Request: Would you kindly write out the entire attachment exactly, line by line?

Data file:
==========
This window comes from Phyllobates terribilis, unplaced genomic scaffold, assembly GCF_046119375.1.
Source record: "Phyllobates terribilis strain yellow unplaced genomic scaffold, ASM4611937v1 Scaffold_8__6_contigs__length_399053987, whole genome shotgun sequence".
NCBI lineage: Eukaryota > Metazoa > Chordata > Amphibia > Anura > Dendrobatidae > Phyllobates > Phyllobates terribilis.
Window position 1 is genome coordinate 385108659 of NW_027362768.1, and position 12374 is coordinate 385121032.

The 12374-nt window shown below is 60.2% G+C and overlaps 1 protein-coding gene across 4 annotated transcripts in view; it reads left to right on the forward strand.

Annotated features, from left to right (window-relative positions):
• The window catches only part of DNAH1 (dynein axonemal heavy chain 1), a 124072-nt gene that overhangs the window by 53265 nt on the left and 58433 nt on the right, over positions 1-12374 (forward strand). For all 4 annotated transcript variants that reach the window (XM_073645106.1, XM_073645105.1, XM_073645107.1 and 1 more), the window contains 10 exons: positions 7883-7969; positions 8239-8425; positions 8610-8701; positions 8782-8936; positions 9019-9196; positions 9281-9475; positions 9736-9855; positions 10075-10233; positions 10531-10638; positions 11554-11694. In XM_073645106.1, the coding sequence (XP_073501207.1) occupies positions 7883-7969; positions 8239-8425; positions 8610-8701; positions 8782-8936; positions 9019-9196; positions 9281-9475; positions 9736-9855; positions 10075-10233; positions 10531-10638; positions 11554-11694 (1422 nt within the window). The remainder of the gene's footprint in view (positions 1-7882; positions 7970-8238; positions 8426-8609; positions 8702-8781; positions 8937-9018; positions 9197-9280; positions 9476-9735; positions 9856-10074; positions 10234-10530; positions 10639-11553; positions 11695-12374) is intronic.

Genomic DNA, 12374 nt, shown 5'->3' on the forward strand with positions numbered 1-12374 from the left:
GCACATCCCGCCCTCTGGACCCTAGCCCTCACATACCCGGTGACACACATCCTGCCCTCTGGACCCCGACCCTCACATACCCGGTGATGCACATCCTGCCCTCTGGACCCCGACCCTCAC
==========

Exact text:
This window comes from Phyllobates terribilis, unplaced genomic scaffold, assembly GCF_046119375.1.
Source record: "Phyllobates terribilis strain yellow unplaced genomic scaffold, ASM4611937v1 Scaffold_8__6_contigs__length_399053987, whole genome shotgun sequence".
NCBI lineage: Eukaryota > Metazoa > Chordata > Amphibia > Anura > Dendrobatidae > Phyllobates > Phyllobates terribilis.
Window position 1 is genome coordinate 385108659 of NW_027362768.1, and position 12374 is coordinate 385121032.

The 12374-nt window shown below is 60.2% G+C and overlaps 1 protein-coding gene across 4 annotated transcripts in view; it reads left to right on the forward strand.

Annotated features, from left to right (window-relative positions):
• The window catches only part of DNAH1 (dynein axonemal heavy chain 1), a 124072-nt gene that overhangs the window by 53265 nt on the left and 58433 nt on the right, over positions 1-12374 (forward strand). For all 4 annotated transcript variants that reach the window (XM_073645106.1, XM_073645105.1, XM_073645107.1 and 1 more), the window contains 10 exons: positions 7883-7969; positions 8239-8425; positions 8610-8701; positions 8782-8936; positions 9019-9196; positions 9281-9475; positions 9736-9855; positions 10075-10233; positions 10531-10638; positions 11554-11694. In XM_073645106.1, the coding sequence (XP_073501207.1) occupies positions 7883-7969; positions 8239-8425; positions 8610-8701; positions 8782-8936; positions 9019-9196; positions 9281-9475; positions 9736-9855; positions 10075-10233; positions 10531-10638; positions 11554-11694 (1422 nt within the window). The remainder of the gene's footprint in view (positions 1-7882; positions 7970-8238; positions 8426-8609; positions 8702-8781; positions 8937-9018; positions 9197-9280; positions 9476-9735; positions 9856-10074; positions 10234-10530; positions 10639-11553; positions 11695-12374) is intronic.

Genomic DNA, 12374 nt, shown 5'->3' on the forward strand with positions numbered 1-12374 from the left:
GCACATCCCGCCCTCTGGACCCTAGCCCTCACATACCCGGTGACACACATCCTGCCCTCTGGACCCCGACCCTCACATACCCGGTGATGCACATCCTGCCCTCTGGACCCCGACCCTCAC